Use of mineral/solution equilibrium calculations to assess the potential for carnotite precipitation from groundwater in the Texas Panhandle, USA

Applied Geochemistry
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Abstract

This study investigated the potential for the uranium mineral carnotite (K2(UO2)2(VO4)2·3H2O) to precipitate from evaporating groundwater in the Texas Panhandle region of the United States. The evolution of groundwater chemistry during evaporation was modeled with the USGS geochemical code PHREEQC using water-quality data from 100 groundwater wells downloaded from the USGS National Water Information System (NWIS) database. While most modeled groundwater compositions precipitated calcite upon evaporation, not all groundwater became saturated with respect to carnotite with the system open to CO2. Thus, the formation of calcite is not a necessary condition for carnotite to form. Rather, the determining factor in achieving carnotite saturation was the evolution of groundwater chemistry during evaporation following calcite precipitation. Modeling in this study showed that if the initial major-ion groundwater composition was dominated by calcium-magnesium-sulfate (>70 precent Ca + Mg and >50 percent SO4 + Cl) or calcium-magnesium-bicarbonate (>70 percent Ca + Mg and <70 percent HCO3 + CO3) and following the precipitation of calcite, the concentration of calcium was greater than the carbonate alkalinity (2mCa+2 > mHCO3 + 2mCO3−2) carnotite saturation was achieved. If, however, the initial major-ion groundwater composition is sodium-bicarbonate (varying amounts of Na, 40–100 percent Na), calcium-sodium-sulfate, or calcium-magnesium-bicarbonate composition (>70 percent HCO3 + CO3) and following the precipitation of calcite, the concentration of calcium was less than the carbonate alkalinity (2mCa+2 < mHCO3- + 2mCO3−2) carnotite saturation was not achieved. In systems open to CO2, carnotite saturation occurred in most samples in evaporation amounts ranging from 95 percent to 99 percent with the partial pressure of CO2 ranging from 10−3.5 to 10−2.5 atm. Carnotite saturation occurred in a few samples in evaporation amounts ranging from 98 percent to 99 percent with the partial pressure of CO2 equal to 10−2.0 atm. Carnotite saturation did not occur in any groundwater with the system closed to CO2.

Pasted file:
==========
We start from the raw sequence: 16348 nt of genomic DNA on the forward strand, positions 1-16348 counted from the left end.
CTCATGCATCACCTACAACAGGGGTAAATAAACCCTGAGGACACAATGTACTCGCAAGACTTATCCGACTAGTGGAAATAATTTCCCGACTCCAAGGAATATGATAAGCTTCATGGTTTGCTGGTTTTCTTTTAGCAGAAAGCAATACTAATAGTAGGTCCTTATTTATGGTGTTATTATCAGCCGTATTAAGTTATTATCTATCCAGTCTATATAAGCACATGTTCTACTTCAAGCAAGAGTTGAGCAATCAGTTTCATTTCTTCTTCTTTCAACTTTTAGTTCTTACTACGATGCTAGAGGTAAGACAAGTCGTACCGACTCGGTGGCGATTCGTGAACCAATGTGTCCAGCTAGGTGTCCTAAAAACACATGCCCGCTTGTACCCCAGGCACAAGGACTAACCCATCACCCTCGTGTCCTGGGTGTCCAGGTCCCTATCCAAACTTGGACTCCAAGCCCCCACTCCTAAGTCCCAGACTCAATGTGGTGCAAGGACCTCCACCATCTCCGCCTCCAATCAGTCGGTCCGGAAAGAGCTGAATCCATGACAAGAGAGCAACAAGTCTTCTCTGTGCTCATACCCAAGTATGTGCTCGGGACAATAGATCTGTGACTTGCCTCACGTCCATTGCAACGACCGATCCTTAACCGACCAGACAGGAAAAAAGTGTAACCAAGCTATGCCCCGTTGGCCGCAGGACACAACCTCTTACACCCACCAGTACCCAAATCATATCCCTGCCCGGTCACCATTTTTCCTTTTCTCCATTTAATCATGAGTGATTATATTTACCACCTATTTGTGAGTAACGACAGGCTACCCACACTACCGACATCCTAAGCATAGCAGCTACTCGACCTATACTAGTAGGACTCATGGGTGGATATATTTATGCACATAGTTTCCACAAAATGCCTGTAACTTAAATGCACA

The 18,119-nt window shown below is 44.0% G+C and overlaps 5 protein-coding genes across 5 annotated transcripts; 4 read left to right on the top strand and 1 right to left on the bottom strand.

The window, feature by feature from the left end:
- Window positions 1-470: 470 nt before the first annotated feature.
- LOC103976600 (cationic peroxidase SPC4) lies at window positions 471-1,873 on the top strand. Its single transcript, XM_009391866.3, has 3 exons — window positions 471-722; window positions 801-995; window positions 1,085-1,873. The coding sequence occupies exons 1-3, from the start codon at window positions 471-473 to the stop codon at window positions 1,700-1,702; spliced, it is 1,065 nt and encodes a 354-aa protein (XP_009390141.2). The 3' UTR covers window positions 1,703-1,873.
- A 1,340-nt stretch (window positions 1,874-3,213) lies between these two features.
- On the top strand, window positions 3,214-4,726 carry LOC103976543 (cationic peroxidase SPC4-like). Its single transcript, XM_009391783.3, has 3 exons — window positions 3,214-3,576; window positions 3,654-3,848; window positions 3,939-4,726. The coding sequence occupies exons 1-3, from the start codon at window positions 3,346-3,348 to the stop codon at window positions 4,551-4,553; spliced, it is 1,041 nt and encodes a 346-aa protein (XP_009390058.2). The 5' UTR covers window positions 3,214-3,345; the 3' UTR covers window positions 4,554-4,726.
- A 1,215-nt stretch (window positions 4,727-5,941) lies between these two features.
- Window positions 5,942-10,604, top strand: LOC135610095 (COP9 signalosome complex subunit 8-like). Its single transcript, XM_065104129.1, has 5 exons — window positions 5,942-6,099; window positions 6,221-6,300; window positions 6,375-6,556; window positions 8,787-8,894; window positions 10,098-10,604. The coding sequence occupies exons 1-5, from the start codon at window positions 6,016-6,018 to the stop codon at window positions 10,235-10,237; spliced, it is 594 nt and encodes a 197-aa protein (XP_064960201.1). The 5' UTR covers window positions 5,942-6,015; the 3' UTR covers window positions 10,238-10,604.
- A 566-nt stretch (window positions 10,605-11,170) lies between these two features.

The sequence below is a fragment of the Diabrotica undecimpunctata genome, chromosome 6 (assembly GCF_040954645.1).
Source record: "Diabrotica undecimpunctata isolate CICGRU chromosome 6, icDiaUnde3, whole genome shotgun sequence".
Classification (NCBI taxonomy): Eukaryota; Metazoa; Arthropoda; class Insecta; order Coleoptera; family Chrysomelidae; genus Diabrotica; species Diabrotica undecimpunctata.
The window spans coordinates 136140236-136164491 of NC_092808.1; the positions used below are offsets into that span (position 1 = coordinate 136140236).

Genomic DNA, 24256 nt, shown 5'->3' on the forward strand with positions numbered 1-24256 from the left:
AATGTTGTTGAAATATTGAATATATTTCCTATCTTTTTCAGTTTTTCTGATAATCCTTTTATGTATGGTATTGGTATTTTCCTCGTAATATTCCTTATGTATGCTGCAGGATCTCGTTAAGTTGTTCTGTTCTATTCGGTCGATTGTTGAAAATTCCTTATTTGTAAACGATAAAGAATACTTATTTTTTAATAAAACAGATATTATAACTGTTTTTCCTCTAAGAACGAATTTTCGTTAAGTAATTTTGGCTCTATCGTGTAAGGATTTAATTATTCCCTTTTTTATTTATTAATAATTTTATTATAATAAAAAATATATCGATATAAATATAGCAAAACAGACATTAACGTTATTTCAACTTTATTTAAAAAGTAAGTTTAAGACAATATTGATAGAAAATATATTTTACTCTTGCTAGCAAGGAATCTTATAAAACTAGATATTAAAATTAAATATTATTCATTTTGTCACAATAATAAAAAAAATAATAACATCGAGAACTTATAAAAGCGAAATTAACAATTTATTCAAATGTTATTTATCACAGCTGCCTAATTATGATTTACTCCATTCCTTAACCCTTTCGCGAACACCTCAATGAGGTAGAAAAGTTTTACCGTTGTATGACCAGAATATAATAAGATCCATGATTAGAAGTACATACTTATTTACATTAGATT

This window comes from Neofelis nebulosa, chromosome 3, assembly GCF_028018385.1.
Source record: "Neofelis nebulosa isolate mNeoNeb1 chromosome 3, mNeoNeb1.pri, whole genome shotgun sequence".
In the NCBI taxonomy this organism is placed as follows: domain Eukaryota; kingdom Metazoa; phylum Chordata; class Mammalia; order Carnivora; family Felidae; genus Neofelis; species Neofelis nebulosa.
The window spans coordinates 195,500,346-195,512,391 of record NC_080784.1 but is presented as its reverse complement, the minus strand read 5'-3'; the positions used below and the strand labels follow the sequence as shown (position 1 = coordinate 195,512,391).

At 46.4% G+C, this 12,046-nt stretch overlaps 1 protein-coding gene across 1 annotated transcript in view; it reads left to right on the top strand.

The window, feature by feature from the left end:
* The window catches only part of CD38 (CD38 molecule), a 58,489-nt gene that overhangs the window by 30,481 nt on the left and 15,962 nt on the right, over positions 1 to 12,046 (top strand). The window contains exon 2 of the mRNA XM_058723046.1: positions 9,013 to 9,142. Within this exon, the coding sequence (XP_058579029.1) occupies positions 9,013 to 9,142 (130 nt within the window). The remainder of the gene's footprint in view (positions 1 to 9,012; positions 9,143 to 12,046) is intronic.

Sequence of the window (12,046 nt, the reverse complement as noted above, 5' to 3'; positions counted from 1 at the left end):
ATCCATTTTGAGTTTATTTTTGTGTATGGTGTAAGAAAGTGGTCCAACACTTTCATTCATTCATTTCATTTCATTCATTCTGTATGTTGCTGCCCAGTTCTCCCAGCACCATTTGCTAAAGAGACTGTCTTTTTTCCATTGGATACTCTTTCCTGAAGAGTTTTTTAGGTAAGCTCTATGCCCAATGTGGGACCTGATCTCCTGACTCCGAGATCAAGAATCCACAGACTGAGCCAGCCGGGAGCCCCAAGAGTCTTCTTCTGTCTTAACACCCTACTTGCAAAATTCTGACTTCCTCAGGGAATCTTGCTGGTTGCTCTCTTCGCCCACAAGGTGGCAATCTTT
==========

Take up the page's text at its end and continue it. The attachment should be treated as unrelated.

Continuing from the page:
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Additional publication details

Publication type Article
Publication Subtype Journal Article
Title Use of mineral/solution equilibrium calculations to assess the potential for carnotite precipitation from groundwater in the Texas Panhandle, USA
Series title Applied Geochemistry
DOI 10.1016/j.apgeochem.2016.08.004
Volume 73
Year Published 2016
Language English
Publisher Elsevier
Contributing office(s) Central Mineral and Environmental Resources Science Center, Toxic Substances Hydrology Program
Description 14 p.
First page 118
Last page 131
Country United States
State Texas